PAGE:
Veterans group criticizes Secretary McDonough for reckless decision to throw out 2017 VA Accountability and Whistleblower Protection Act
ARLINGTON, Va.—Concerned Veterans for America (CVA) on Tuesday issued a statement regarding the Veterans Affairs Department’s announcement that it will no longer use a 2017 law designed to allow it to quickly discipline and fire employees. VA vowed to continue to hold employees accountable, but going forward it will rely on the ineffective measures set in place prior to the passage of the 2017 VA Accountability and Whistleblower Protection Act. The cessation will begin April 3, according to a memorandum sent earlier this month conveying VA Secretary Denis McDonough’s decision.
Russ Duerstine, CVA’s Executive Director, had this to say about the VA’s decision:
“The 2017 VA Accountability and Whistleblower Protection Act was enacted to remove the incentives that led to the Phoenix VA wait list scandal by holding VA employees accountable to meet the needs of the veterans they serve. Rather than embracing and participating in the process to ensure quality care by holding VA employees accountable for poor performance and misconduct, Secretary McDonough has chosen to put politics ahead of the veterans he and the VA claim to serve.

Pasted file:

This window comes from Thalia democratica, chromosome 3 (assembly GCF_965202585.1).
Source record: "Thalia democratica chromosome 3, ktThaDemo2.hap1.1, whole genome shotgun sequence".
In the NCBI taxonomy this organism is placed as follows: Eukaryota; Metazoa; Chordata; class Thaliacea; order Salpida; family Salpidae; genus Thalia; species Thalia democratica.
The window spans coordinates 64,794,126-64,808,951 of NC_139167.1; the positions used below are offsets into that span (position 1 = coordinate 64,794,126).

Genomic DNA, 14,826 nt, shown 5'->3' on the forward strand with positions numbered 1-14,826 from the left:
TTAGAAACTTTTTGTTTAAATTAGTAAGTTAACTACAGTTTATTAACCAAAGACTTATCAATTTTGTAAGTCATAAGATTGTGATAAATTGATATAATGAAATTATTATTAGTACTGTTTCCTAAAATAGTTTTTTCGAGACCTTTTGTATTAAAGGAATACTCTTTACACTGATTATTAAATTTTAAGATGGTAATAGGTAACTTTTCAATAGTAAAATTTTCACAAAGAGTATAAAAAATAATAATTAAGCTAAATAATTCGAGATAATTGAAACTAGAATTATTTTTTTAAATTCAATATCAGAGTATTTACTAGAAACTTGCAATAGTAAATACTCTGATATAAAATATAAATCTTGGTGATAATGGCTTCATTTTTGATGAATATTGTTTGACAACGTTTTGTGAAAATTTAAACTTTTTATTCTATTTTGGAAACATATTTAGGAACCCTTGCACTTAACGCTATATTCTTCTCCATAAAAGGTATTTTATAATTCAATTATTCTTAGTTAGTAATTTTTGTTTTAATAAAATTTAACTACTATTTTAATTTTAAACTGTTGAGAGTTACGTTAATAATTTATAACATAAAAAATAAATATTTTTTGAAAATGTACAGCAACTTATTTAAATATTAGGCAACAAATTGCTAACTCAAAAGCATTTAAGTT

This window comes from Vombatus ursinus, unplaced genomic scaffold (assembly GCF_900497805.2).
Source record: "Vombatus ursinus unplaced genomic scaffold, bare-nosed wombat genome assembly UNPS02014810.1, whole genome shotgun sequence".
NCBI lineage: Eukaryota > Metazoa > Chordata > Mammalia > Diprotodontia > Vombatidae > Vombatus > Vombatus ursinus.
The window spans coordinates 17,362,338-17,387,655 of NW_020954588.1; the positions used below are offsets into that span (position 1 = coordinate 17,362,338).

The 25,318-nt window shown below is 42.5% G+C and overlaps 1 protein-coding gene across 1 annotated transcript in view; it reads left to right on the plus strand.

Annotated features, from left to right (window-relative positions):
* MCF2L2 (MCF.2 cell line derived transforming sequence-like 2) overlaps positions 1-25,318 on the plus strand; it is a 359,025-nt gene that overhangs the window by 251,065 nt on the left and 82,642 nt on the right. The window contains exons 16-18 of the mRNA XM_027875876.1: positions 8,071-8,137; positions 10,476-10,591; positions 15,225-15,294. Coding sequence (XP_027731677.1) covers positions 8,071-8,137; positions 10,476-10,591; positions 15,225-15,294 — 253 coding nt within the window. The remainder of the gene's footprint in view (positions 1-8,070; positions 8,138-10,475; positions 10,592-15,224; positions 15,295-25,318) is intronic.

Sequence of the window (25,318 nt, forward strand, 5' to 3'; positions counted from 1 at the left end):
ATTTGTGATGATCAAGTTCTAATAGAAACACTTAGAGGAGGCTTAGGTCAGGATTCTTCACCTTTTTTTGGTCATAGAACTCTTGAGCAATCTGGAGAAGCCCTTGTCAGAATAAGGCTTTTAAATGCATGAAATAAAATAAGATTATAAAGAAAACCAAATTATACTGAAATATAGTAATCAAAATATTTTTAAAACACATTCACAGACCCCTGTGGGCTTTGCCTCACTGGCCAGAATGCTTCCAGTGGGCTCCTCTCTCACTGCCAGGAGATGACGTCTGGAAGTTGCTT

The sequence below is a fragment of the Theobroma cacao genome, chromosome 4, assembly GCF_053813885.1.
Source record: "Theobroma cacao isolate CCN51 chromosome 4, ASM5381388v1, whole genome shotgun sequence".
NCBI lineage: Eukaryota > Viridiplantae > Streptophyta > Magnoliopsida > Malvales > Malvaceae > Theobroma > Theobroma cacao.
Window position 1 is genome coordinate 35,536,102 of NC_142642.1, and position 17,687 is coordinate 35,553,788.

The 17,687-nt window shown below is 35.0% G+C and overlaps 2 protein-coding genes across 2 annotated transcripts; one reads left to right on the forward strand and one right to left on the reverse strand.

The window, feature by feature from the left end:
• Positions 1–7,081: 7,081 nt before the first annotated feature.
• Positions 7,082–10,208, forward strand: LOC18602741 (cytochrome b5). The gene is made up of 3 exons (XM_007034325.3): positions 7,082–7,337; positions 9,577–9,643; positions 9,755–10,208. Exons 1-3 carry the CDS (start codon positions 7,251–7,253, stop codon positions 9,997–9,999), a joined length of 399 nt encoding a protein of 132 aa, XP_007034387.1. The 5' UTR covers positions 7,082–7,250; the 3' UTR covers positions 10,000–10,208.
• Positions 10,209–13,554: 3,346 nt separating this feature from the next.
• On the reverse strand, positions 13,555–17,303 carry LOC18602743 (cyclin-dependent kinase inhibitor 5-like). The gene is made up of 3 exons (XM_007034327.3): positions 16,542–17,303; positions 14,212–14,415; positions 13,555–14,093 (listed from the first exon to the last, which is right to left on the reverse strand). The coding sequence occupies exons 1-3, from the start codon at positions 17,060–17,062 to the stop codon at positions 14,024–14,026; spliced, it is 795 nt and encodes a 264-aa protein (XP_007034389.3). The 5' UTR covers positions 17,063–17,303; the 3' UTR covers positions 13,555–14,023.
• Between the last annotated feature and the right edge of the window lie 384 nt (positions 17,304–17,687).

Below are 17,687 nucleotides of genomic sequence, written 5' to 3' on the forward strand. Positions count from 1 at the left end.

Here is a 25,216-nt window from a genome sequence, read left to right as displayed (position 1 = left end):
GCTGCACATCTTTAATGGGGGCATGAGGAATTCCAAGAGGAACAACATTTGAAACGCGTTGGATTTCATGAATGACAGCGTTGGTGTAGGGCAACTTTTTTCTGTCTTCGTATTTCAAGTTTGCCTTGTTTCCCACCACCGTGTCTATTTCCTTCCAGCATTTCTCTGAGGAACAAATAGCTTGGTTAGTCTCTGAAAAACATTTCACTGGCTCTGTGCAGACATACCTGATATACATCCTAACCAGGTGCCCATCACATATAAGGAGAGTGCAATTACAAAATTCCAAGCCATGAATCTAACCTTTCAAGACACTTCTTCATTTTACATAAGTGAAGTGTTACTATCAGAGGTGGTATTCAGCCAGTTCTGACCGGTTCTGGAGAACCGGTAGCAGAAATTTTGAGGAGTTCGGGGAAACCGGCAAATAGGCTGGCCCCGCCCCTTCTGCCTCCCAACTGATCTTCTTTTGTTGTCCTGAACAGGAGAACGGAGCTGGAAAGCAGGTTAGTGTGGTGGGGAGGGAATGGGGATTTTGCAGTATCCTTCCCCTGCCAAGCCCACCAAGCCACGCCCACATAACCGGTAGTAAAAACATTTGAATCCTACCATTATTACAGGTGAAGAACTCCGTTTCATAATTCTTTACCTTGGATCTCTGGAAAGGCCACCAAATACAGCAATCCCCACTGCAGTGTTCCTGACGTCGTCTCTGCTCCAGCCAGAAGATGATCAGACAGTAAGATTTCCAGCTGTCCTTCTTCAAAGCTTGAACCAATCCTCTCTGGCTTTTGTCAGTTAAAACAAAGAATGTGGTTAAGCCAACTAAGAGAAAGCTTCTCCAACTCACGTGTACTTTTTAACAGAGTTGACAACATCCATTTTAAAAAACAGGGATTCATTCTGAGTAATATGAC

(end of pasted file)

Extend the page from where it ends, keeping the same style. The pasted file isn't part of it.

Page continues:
Congress, not the VA, makes the law which is why it should conduct oversight hearings on the VA’s attempt to ignore the 2017 VA Accountability and Whistleblower Protection Act. Until the VA fully upholds the active parts of this law, Congress should freeze bonuses for VA officials. Congress must also ensure its intent is carried out by passing a new VA accountability act that fixes the problems which caused the courts to overturn parts of the old law. Veterans’ lives depend on lawmakers acting swiftly and decisively to protect them from poor performing employees who do not provide the timely and quality care they need.”
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